Second, different exposures to contaminated seawater during the initial 100 days after the accident influenced the Cs concentration in the fish body for a long time after the accident. Specifically, the Cs concentrations in the bodies of fish that were exposed to seawaters A, B, and C for the initial 100 days (until the middle of June 2011) were 47.6, 21.5, and 18.6 Bq/kg-wet, respectively, at 2 years after the accident and 6.5, 4.2, and 4.0, respectively, at 3 years after the accident (Fig. 11.5c). These results indicate that the Cs concentrations in fish exposed to the directly released seawater, especially seawater A, have not been in the equilibrium state for more than 3 years.

Third, differences between year-classes were evaluated (Fig. 11.5c, f–h). Cs concentrations in fish bodies were simulated for the 2010, 2011, and 2012 year-classes on the assumption that the fish fed on prey and were exposed to seawater B. Fish in the 2010 year-class (purple line), which fed on mysids for the first 4 months after the accident and then shifted to bait fish, showed a temporal variation in Cs concentration that was similar to that for the 2009 year-class (dark blue line). In contrast, the Cs concentrations in the 2011 year-class (yellow line) and 2012 year-class (light blue line) were clearly lower than those in the older fish. The maximum values were 32 (1.51 log transformed) and 8 (0.90 log transformed) Bq/kg-wet for the 2011 and 2012 year-class, respectively, and peak concentrations occurred at 254 days old for both year-classes. Food was the greatest source of Cs for the 2011 and 2012 year-classes throughout their lives (Fig. 11.5g, h), which indicates less individual variation than in the older fish that were exposed to directly released water. The observed data for the year-classes (Fig. 11.3) were in agreement with the simulated results; that is, lower concentrations and less variability were observed for the 2011 and 2012 year-classes than for the older year-classes.

The observed features were reproduced by the simulations under the condition of the two possible contamination histories: fish were contaminated both by exposure to directly released seawater containing extremely high Cs concentrations, that showed high spatial variability and drastically decreased after May 2011, and by exposure via food, in which the Cs concentration was much lower than that in seawater and decreased slowly. The values of additional parameters should be evaluated in future quantitative studies. In particular, the effects of fish size and water temperature, as well as the effects of growth on the accumulation or dilution of Cs (growth accumulation/dilution), are critical because Japanese flounder grow fast and inhabit water with a wide range of temperatures.

5 Conclusions

Observed Cs concentration data showed high variation among individual fish, peaks in the lowest concentrations in autumn 2011 for the 2010 year-class and older fish, and lower concentrations with less variation for the 2011 year-class and younger fish. We suggest two major Cs contamination histories. The first involved contamination by directly released highly contaminated water during March and April in 2011. The Cs concentrations in this water showed high spatial variability, and the effects of seawater decreased drastically after the first few months following the FNPP accident. The other history involved contamination from food: mysids for fish younger than 1 year and bait fish for older fish. The maximum Cs concentrations in food were very low compared to those in the directly released water and decreased slowly. The existence of these two contamination histories was supported by simulation studies. These histories seem to be common to many other fish species (Tateda et al. 2013; Wada et al. 2013; Narimatsu et al. 2014).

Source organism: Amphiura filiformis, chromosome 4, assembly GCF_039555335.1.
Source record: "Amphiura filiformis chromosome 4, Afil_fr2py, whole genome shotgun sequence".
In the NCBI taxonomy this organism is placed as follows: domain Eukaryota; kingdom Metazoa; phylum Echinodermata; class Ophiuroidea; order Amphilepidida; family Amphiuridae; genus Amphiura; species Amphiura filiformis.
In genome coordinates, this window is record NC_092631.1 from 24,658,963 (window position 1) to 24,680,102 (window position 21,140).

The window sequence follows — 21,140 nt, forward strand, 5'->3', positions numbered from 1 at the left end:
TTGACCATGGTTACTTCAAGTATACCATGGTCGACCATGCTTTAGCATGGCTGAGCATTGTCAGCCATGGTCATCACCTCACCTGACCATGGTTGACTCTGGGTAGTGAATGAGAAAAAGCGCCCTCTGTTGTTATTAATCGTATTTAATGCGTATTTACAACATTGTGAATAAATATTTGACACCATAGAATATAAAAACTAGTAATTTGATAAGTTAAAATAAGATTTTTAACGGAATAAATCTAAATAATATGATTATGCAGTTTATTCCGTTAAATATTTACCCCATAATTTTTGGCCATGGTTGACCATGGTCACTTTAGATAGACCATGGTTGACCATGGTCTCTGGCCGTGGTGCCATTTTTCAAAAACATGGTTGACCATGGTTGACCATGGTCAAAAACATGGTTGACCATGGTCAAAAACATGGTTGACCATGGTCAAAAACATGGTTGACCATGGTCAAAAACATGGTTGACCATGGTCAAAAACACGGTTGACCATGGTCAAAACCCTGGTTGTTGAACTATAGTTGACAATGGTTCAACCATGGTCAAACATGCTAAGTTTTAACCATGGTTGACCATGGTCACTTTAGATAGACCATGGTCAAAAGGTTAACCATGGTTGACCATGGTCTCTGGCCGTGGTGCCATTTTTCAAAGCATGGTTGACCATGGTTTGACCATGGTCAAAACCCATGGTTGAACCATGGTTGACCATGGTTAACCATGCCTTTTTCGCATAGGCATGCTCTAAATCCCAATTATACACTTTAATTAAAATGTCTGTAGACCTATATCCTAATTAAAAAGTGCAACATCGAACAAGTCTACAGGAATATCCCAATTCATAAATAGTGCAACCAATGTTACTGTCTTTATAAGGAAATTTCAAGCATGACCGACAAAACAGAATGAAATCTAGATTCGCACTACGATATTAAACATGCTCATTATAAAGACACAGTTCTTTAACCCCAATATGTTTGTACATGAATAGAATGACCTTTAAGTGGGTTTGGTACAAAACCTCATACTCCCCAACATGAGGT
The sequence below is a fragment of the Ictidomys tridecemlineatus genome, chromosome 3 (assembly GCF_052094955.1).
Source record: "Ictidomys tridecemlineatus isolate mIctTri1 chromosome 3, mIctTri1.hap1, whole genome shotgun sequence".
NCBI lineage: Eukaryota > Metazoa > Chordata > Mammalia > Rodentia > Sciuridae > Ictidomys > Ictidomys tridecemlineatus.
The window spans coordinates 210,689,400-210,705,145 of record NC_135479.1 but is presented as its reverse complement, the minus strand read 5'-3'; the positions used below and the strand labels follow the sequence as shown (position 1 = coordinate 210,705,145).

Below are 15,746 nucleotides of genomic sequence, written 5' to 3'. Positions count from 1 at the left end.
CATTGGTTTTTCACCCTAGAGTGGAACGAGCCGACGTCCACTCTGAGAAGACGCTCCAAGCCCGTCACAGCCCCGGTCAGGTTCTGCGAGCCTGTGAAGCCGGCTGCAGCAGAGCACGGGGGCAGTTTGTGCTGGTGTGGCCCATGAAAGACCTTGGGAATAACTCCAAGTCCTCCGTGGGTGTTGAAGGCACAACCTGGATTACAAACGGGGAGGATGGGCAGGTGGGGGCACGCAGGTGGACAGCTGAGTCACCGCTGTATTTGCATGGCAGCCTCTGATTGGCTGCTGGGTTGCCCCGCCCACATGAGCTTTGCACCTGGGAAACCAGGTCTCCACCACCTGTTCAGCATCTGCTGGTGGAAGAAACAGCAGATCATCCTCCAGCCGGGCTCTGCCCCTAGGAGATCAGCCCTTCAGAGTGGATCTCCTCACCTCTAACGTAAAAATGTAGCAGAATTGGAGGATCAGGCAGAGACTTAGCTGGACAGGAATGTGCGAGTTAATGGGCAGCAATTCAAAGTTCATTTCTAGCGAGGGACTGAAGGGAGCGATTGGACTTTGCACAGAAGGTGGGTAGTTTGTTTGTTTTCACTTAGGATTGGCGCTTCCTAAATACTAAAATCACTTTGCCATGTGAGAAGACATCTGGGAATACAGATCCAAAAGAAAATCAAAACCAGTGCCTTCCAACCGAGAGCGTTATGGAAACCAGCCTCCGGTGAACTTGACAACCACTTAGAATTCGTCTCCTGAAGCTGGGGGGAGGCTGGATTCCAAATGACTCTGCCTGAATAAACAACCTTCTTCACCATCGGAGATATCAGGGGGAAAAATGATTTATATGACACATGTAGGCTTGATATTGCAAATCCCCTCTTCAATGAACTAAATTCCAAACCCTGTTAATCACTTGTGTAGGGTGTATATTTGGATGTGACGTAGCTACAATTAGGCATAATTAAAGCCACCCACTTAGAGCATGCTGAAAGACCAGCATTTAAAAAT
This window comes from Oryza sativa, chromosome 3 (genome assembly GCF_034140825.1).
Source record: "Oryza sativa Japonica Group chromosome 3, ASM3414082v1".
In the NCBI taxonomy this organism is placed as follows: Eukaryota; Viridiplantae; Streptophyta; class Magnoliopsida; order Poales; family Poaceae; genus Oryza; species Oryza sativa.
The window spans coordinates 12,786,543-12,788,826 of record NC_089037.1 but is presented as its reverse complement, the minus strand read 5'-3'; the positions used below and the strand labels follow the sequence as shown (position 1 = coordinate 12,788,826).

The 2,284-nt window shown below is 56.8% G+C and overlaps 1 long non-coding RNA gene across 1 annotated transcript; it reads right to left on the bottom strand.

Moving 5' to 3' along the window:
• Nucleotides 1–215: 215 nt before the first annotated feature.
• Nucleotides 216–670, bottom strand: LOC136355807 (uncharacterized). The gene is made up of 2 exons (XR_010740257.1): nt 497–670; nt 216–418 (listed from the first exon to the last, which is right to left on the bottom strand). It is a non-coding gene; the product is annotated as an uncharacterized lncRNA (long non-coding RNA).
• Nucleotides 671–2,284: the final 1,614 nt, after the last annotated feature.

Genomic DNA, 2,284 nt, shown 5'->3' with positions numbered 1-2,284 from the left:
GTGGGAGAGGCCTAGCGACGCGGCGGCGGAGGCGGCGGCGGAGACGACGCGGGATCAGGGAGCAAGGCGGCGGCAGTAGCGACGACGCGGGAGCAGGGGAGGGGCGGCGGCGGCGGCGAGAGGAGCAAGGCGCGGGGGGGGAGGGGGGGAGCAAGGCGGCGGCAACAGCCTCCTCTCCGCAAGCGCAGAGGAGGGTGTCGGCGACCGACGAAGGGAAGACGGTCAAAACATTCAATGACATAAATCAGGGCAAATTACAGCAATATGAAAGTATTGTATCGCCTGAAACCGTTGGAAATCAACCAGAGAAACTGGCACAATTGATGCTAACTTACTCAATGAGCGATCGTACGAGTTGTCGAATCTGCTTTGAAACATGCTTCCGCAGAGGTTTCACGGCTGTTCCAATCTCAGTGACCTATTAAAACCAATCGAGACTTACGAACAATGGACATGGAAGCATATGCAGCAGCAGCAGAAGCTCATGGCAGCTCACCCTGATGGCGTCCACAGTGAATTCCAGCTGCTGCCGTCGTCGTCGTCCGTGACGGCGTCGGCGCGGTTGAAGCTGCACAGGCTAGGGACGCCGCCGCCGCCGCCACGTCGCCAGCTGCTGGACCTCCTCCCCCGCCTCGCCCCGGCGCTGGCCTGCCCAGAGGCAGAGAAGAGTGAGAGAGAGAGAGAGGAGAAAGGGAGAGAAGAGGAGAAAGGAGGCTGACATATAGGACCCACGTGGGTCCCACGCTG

The observation of major effects resulting from directly released seawater during the initial few months after the accident is characteristic of the FNPP accident. Most fish that showed high Cs concentrations in 2012 and later were likely to have taken up Cs in the initial few months after the accident but are currently taking up little Cs from food and are excreting Cs continuously. Therefore, it is important to recognize that the observed high Cs concentrations in some individuals may not have reached an equilibrium state, and the Cs concentrations in these individuals do not necessarily indicate the current intensity of contamination from the environment, but rather reflect contamination during the first few months after the accident.

On the basis of the proposed histories of contamination, the intensity of contamination should be low after the first few months following the accident. Even old fish that were exposed to the directly released water currently show low Cs concentrations, below the regulatory value for fish products, 100 Bq/kg-wet. In addition, the abundance of fish in the 2010 year-class and older is decreasing as these fish age and die. Therefore, the Cs concentrations in most fish will continue to decrease to less than 20 Bq/kg-wet, which is the present concentration (as of March 2014) in most of the 2010 year-class and older fish and all of the 2012 year-class and younger fish. The only potential problem is that individuals inhabiting the port in front of the FNPP still show higher Cs concentrations than those of fish inhabiting outside the port (Shigenobu et al. 2014; TEPCO 2014), which indicates that intense contamination is still occurring in the port, although the number of these fish is negligible relative to the overall stock in this area.